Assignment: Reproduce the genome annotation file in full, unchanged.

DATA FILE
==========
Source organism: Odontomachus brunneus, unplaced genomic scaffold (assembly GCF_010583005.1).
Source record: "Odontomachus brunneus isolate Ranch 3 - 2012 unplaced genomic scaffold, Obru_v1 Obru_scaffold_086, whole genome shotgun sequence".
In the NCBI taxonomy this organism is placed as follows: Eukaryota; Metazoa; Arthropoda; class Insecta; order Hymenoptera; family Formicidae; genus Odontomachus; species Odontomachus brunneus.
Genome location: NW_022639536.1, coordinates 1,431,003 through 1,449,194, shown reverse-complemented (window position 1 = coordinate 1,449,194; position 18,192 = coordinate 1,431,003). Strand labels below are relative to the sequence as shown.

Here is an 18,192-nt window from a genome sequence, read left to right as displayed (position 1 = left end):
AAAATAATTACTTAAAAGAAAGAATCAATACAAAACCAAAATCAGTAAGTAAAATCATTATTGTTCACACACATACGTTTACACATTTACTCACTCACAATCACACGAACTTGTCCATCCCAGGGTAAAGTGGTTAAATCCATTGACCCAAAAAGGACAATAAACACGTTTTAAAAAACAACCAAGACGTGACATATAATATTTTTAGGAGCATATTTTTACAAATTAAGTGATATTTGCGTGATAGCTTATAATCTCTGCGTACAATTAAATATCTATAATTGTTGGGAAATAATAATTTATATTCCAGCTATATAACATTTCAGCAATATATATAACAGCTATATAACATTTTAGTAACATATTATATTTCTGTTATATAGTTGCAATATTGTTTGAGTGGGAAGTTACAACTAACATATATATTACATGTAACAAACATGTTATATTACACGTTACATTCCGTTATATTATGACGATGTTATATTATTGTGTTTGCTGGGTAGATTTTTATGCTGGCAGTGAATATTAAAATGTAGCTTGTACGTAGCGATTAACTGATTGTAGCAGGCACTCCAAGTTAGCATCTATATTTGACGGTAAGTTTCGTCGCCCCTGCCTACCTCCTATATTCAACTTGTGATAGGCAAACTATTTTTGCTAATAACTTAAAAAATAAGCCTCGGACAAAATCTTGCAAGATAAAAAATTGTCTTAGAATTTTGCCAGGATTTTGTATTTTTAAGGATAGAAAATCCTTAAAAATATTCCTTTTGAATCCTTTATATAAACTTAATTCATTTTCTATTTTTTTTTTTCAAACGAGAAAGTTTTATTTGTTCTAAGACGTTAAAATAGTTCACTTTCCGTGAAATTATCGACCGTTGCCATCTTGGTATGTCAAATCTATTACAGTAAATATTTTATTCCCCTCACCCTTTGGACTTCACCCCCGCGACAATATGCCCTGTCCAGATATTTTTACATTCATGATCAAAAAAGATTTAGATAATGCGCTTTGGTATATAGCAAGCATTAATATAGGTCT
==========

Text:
Source organism: Odontomachus brunneus, unplaced genomic scaffold (assembly GCF_010583005.1).
Source record: "Odontomachus brunneus isolate Ranch 3 - 2012 unplaced genomic scaffold, Obru_v1 Obru_scaffold_086, whole genome shotgun sequence".
In the NCBI taxonomy this organism is placed as follows: Eukaryota; Metazoa; Arthropoda; class Insecta; order Hymenoptera; family Formicidae; genus Odontomachus; species Odontomachus brunneus.
Genome location: NW_022639536.1, coordinates 1,431,003 through 1,449,194, shown reverse-complemented (window position 1 = coordinate 1,449,194; position 18,192 = coordinate 1,431,003). Strand labels below are relative to the sequence as shown.

Here is an 18,192-nt window from a genome sequence, read left to right as displayed (position 1 = left end):
AAAATAATTACTTAAAAGAAAGAATCAATACAAAACCAAAATCAGTAAGTAAAATCATTATTGTTCACACACATACGTTTACACATTTACTCACTCACAATCACACGAACTTGTCCATCCCAGGGTAAAGTGGTTAAATCCATTGACCCAAAAAGGACAATAAACACGTTTTAAAAAACAACCAAGACGTGACATATAATATTTTTAGGAGCATATTTTTACAAATTAAGTGATATTTGCGTGATAGCTTATAATCTCTGCGTACAATTAAATATCTATAATTGTTGGGAAATAATAATTTATATTCCAGCTATATAACATTTCAGCAATATATATAACAGCTATATAACATTTTAGTAACATATTATATTTCTGTTATATAGTTGCAATATTGTTTGAGTGGGAAGTTACAACTAACATATATATTACATGTAACAAACATGTTATATTACACGTTACATTCCGTTATATTATGACGATGTTATATTATTGTGTTTGCTGGGTAGATTTTTATGCTGGCAGTGAATATTAAAATGTAGCTTGTACGTAGCGATTAACTGATTGTAGCAGGCACTCCAAGTTAGCATCTATATTTGACGGTAAGTTTCGTCGCCCCTGCCTACCTCCTATATTCAACTTGTGATAGGCAAACTATTTTTGCTAATAACTTAAAAAATAAGCCTCGGACAAAATCTTGCAAGATAAAAAATTGTCTTAGAATTTTGCCAGGATTTTGTATTTTTAAGGATAGAAAATCCTTAAAAATATTCCTTTTGAATCCTTTATATAAACTTAATTCATTTTCTATTTTTTTTTTTCAAACGAGAAAGTTTTATTTGTTCTAAGACGTTAAAATAGTTCACTTTCCGTGAAATTATCGACCGTTGCCATCTTGGTATGTCAAATCTATTACAGTAAATATTTTATTCCCCTCACCCTTTGGACTTCACCCCCGCGACAATATGCCCTGTCCAGATATTTTTACATTCATGATCAAAAAAGATTTAGATAATGCGCTTTGGTATATAGCAAGCATTAATATAGGTCT